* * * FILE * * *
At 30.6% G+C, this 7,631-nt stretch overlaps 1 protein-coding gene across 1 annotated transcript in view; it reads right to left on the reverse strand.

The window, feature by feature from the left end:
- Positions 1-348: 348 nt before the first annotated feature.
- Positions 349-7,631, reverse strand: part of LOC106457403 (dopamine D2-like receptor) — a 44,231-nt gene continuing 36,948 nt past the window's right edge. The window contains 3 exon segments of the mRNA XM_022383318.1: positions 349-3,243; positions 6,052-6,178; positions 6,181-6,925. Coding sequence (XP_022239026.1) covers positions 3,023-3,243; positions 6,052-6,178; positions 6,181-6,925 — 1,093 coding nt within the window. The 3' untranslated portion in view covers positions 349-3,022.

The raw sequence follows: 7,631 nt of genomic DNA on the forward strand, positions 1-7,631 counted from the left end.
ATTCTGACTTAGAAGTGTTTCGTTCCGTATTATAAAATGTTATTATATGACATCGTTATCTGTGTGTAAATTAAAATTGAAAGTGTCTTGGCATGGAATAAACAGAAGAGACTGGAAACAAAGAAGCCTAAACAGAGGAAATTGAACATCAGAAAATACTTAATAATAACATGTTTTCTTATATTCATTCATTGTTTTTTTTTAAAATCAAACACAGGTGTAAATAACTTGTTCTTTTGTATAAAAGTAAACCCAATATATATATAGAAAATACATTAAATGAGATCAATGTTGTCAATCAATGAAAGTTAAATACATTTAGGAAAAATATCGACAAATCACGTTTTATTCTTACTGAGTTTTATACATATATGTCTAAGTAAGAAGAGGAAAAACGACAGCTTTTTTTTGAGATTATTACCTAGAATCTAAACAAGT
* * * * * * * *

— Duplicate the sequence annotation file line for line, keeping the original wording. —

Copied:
At 30.6% G+C, this 7,631-nt stretch overlaps 1 protein-coding gene across 1 annotated transcript in view; it reads right to left on the reverse strand.

The window, feature by feature from the left end:
- Positions 1-348: 348 nt before the first annotated feature.
- Positions 349-7,631, reverse strand: part of LOC106457403 (dopamine D2-like receptor) — a 44,231-nt gene continuing 36,948 nt past the window's right edge. The window contains 3 exon segments of the mRNA XM_022383318.1: positions 349-3,243; positions 6,052-6,178; positions 6,181-6,925. Coding sequence (XP_022239026.1) covers positions 3,023-3,243; positions 6,052-6,178; positions 6,181-6,925 — 1,093 coding nt within the window. The 3' untranslated portion in view covers positions 349-3,022.

The raw sequence follows: 7,631 nt of genomic DNA on the forward strand, positions 1-7,631 counted from the left end.
ATTCTGACTTAGAAGTGTTTCGTTCCGTATTATAAAATGTTATTATATGACATCGTTATCTGTGTGTAAATTAAAATTGAAAGTGTCTTGGCATGGAATAAACAGAAGAGACTGGAAACAAAGAAGCCTAAACAGAGGAAATTGAACATCAGAAAATACTTAATAATAACATGTTTTCTTATATTCATTCATTGTTTTTTTTTAAAATCAAACACAGGTGTAAATAACTTGTTCTTTTGTATAAAAGTAAACCCAATATATATATAGAAAATACATTAAATGAGATCAATGTTGTCAATCAATGAAAGTTAAATACATTTAGGAAAAATATCGACAAATCACGTTTTATTCTTACTGAGTTTTATACATATATGTCTAAGTAAGAAGAGGAAAAACGACAGCTTTTTTTTGAGATTATTACCTAGAATCTAAACAAGT